Facebook Mobile Wins Big While Boeing Fails to Impress

The S&P 500 inched up to a fresh record Wednesday, while the Dow (DJINDICES: ^DJI  )  dipped 27 points on some major mixed earnings reports.

1. Facebook hits all-time high after earnings
Step aside if you've been doubting Facebook (NASDAQ: FB  ) founder Mark Zuckerberg lately. Facebook's second-quarter revenue rose 61% from last year to $2.91 billion, sending the stock to an all-time high above $71 per share in after-hours trading.

Why are investors giddy like high-schoolers whose parents just gave them permission to join Facebook? Because of mobile. Facebook's mobile users have grown by 40% from last year, resulting in mobile ad revenue rising 67% over that period. That makes Facebook second behind Google for mobile ad dollars, with 22% of the market share.

The takeaway is that even your mom knows the world is going to smartphones over desktops -- and although Facebook stock struggled after its failed IPO on worries it wouldn't figure out mobile ads, investors now like what they're seeing. Next, Wall Street thinks Facebook's move will be a "Buy" button that lets you buy your buddy's cheap sunglasses directly from your newsfeed.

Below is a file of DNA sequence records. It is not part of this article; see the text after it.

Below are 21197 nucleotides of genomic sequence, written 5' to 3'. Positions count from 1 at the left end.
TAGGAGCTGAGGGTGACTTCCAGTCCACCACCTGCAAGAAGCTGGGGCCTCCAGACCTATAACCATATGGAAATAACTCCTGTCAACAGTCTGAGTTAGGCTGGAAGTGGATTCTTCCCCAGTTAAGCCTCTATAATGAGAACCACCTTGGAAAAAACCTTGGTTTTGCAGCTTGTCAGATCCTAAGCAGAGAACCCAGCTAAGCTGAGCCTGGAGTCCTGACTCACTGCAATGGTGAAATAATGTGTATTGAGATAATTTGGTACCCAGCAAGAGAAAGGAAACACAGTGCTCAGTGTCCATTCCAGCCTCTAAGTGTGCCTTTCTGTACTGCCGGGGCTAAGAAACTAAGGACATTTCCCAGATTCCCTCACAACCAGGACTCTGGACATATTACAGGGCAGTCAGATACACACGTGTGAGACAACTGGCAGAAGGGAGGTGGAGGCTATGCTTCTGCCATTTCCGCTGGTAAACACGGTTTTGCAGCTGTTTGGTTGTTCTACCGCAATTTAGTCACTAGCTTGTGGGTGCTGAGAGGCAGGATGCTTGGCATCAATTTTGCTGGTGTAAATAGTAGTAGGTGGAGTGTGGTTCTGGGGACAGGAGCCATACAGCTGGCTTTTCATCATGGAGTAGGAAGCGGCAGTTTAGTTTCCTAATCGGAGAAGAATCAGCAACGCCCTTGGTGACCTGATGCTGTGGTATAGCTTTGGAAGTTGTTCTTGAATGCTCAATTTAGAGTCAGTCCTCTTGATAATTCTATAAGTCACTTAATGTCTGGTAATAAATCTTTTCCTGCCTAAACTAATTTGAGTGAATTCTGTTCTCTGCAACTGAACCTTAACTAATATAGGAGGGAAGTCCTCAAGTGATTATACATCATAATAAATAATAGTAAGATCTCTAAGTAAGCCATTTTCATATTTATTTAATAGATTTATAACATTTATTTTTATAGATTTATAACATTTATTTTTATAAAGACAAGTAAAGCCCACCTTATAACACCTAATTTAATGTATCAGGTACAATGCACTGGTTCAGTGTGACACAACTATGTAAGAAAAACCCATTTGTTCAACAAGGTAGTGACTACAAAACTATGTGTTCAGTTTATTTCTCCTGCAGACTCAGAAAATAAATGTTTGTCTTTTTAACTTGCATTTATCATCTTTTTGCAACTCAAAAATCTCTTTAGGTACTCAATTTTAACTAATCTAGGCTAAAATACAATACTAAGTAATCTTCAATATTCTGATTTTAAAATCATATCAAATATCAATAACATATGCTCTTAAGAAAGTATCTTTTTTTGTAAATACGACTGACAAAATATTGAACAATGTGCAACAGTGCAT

2. Boeing profits soar, but stock doesn't
We promise you we won't use any more cliché take-off/landing analogies to describe the second-quarter performance of aircraft-maker Boeing (NYSE: BA  ) . The good news is that Boeing profits popped 52% from last year as revenue rose 1% to just over $22 billion last quarter thanks to big demand for commercial jets.

So why'd the stock fall 2.4% Wednesday? One big military contract problem. Boeing's earnings report surprised investors with news that wiring problems on some KC-460 tankers (aka "Pegasus") that it's building for the Air Force cost the company $425 million. Too bad they can't just send in Bob Villa or your impressively handy roommate "Dave."

The takeaway is that Boeing stock has been turbulent recently. Boeing shareholders are hoping that the 7% jump in commercial airline orders can compensate for the 5% decline in defense revenues.

3. PepsiCo's poor soda sales saved by snacks
Pepsi's got munchies, and Coke doesn't. Westchester N.Y.-based PepsiCo (NYSE: PEP  ) reported second-quarter earnings that beat estimates thanks to Fritos, Tostitos, and Ruffles (the good stuff). North American soda sales were down (same for Coca-Cola), but the company's snack foods were a hit, especially in Latin America.

The takeaway is that Americans are reducing soda consumption. This could have been a game-ender for Britney Spears' former top endorsement giver, but its diverse non-soda offerings like Gatorade and chips are growing and rescuing the company.

As originally published on MarketSnacks.com

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